Work to repair Mississippi River bank damage at Duncan Point set to begin in the coming months _lowres

 

The problem child of the Mississippi River levee in Baton Rouge needs more attention, and the U.S. Army Corps of Engineers plans to do some repair work in the coming months, this time on the river side of Duncan Point.

Several cuts in the river bank were created this summer after high water in the Mississippi River receded quickly.

A Pontchartrain Levee District inspection after the water receded revealed two deep cuts in the river bank on the river side of the levee, said Rene Poche, a Corps spokesman.

The sandy material is about 100 feet riverward from the base of the levee, with one cut about 12 feet deep and the other about 20 feet deep, Poche said. The repair work will be done by Corps workers at a cost of about $200,000.

The levee remains stable and undamaged, and there were no problems caused by the cuts during the latest high water, Poche said. The repairs will help ensure that the scour won’t continue the next time the Mississippi River rises.

Duncan Point was the focus of a much larger project after the historic 2011 Mississippi River floods when an $8 million project increased the size and weight of the levee on the landward side. For years, this section of the levee system on the east side of the river near BREC Farr Park Equestrian Center has been watched carefully.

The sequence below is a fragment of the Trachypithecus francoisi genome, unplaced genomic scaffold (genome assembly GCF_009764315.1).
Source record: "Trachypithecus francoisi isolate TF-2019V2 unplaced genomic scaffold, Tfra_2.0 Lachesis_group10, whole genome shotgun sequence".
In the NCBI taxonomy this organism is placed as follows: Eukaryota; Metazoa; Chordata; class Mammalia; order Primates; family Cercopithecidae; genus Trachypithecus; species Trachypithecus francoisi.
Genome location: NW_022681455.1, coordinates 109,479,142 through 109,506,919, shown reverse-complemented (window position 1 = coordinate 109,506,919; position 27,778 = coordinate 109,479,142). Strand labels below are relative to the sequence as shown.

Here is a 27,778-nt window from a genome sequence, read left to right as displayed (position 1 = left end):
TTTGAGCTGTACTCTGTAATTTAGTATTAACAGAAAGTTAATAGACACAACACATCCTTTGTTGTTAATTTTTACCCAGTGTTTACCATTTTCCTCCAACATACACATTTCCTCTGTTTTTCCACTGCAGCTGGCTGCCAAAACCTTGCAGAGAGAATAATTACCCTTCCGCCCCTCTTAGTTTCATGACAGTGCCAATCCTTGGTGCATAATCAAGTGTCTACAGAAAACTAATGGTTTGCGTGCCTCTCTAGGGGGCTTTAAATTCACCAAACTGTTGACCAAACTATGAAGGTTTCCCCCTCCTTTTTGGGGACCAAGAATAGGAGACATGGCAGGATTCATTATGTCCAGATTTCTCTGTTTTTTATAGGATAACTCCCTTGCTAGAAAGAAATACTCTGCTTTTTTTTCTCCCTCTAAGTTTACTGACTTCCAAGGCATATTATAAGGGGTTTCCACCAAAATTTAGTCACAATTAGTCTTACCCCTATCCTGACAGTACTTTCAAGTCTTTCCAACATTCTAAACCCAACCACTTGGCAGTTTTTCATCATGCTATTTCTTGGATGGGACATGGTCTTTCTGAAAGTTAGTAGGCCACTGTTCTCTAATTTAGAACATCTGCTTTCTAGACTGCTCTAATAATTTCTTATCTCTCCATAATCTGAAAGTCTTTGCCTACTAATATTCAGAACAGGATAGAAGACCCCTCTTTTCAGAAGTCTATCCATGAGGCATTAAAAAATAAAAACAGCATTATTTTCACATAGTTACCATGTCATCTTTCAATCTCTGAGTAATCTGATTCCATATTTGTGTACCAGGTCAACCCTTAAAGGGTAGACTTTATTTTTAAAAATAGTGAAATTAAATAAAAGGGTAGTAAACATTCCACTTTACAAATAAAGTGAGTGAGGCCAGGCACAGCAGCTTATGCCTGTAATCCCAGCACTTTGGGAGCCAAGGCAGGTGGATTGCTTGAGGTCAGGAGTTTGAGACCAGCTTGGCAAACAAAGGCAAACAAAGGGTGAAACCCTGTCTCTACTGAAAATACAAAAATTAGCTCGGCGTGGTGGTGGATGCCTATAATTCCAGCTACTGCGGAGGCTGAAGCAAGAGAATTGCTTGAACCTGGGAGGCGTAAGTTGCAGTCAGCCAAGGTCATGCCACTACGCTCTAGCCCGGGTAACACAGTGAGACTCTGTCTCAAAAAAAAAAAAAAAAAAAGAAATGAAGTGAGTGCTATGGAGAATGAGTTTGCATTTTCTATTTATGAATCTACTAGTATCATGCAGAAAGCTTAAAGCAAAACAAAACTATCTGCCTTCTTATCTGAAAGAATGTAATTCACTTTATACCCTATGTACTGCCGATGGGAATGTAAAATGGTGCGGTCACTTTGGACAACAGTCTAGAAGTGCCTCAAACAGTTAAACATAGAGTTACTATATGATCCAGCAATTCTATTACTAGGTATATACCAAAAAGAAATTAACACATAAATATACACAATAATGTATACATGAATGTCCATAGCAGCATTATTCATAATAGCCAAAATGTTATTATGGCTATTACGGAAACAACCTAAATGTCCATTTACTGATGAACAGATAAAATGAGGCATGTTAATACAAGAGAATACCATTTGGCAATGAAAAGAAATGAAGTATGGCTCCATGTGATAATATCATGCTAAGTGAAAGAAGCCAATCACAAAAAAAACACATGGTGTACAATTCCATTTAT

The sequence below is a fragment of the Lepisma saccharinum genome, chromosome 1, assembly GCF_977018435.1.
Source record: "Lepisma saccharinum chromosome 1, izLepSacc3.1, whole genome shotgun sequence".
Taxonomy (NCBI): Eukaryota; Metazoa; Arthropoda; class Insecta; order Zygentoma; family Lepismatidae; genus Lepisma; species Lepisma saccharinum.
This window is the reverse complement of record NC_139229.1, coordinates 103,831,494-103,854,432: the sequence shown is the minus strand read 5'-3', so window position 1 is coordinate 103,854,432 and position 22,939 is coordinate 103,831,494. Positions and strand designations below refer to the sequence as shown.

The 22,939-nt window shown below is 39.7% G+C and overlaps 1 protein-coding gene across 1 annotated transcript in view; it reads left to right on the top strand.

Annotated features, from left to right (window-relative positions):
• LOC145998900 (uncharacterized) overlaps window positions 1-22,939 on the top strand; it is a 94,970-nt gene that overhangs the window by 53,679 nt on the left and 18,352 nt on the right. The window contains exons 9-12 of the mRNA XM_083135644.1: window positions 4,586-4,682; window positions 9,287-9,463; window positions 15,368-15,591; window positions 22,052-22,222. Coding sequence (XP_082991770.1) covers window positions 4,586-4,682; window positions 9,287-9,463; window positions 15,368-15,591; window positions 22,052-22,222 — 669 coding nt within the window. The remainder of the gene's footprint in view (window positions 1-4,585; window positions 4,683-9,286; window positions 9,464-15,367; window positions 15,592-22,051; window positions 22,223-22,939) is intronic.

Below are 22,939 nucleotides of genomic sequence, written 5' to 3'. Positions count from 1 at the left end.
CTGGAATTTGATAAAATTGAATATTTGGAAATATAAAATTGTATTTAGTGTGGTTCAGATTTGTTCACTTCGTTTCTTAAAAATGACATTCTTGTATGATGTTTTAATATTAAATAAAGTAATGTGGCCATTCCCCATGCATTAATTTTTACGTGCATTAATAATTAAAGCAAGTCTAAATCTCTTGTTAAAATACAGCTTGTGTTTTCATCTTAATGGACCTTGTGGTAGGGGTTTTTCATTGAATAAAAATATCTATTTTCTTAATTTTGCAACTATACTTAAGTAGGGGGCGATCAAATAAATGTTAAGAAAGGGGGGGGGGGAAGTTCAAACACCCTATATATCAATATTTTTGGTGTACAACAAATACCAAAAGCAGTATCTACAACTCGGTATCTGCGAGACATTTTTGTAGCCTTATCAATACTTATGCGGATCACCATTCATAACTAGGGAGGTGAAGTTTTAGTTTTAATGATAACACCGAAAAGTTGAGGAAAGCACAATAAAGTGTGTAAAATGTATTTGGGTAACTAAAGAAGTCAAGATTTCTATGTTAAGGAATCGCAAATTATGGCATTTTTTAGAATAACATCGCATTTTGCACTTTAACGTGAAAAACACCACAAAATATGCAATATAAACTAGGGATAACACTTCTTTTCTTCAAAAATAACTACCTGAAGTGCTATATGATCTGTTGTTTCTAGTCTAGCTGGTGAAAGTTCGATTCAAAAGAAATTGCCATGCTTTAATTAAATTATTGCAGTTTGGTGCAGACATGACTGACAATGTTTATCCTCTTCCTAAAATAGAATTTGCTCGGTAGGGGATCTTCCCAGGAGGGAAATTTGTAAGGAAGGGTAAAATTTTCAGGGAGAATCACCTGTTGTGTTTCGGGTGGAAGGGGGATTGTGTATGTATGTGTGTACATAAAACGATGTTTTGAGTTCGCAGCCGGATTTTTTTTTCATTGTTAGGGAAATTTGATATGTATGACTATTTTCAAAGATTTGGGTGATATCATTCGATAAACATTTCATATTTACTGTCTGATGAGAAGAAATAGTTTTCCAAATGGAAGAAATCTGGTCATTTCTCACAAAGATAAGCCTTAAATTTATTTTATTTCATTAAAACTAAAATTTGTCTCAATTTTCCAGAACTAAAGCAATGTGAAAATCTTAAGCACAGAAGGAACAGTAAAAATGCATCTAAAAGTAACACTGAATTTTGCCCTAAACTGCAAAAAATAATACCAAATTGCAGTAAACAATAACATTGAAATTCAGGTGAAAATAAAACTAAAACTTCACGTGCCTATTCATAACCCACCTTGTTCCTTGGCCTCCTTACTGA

When the river is high, the weight of the water in the river pushed water under the levee and up on the landward side. At times, the pressure resulted in sand boils, which needed to be monitored. Sandbags are used, at times, to equalize the pressure, in case there was an indication of a levee problem.

Other times, the high water in the river would push through to even start filling up ditches or bubbling up through road surfaces nearby.

The Pontchartrain Levee District often would add extra weight to the landward side by adding sandbags. Then, in late 2011 to early 2012, the Corps put in place a more permanent solution by placing large amounts of dirt on the landward side to equalize the pressure in this area.

The berm at the bottom of the levee was expanded 250 feet along about 1,500 feet of the levee length. The work also raised River Road in this section about 5½ feet.

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